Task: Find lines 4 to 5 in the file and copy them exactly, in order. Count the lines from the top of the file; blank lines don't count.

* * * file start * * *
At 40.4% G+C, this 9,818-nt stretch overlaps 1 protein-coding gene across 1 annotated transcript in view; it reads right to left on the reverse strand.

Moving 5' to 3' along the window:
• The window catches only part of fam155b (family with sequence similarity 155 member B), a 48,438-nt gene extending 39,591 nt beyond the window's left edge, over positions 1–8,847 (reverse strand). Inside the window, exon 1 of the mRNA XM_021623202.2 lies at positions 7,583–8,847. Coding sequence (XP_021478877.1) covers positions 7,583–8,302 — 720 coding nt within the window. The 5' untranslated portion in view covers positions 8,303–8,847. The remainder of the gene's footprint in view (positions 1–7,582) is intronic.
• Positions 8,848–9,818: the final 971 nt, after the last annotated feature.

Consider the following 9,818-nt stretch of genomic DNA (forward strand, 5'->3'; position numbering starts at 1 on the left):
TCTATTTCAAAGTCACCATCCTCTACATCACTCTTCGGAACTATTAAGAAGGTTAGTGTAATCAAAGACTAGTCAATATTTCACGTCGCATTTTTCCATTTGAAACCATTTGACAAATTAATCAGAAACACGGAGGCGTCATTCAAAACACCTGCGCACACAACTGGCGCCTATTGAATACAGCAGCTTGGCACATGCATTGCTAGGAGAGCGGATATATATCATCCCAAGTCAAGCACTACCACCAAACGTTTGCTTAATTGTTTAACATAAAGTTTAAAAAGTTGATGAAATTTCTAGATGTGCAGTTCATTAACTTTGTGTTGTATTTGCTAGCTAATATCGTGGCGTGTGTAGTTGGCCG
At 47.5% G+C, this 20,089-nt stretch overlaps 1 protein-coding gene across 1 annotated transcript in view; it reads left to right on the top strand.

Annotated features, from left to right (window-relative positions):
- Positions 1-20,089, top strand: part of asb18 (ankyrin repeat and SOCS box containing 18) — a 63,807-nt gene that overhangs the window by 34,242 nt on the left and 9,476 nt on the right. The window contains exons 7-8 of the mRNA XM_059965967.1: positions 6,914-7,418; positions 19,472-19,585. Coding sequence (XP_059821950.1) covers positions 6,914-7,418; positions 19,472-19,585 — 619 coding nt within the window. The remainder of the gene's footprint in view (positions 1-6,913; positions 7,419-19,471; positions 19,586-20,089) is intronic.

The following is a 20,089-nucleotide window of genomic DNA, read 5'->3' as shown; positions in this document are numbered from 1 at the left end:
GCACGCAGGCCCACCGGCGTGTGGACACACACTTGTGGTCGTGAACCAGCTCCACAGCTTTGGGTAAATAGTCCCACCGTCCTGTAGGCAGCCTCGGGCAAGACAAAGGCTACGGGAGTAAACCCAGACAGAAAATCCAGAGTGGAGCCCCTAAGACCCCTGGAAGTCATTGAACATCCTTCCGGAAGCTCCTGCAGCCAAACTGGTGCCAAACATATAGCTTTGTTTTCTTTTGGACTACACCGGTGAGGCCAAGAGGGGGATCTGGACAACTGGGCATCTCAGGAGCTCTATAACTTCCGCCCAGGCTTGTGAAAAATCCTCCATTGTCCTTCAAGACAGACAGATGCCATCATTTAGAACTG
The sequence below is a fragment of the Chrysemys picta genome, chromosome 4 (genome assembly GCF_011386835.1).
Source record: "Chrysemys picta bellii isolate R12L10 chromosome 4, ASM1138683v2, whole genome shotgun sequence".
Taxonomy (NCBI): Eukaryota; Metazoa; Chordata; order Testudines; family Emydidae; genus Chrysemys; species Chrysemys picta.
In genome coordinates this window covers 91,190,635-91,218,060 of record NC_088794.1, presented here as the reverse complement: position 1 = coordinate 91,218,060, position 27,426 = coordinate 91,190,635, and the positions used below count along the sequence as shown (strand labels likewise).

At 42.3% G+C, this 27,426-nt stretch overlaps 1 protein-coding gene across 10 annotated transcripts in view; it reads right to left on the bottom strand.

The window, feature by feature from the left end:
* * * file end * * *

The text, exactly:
• Positions 8,848–9,818: the final 971 nt, after the last annotated feature.

Consider the following 9,818-nt stretch of genomic DNA (forward strand, 5'->3'; position numbering starts at 1 on the left):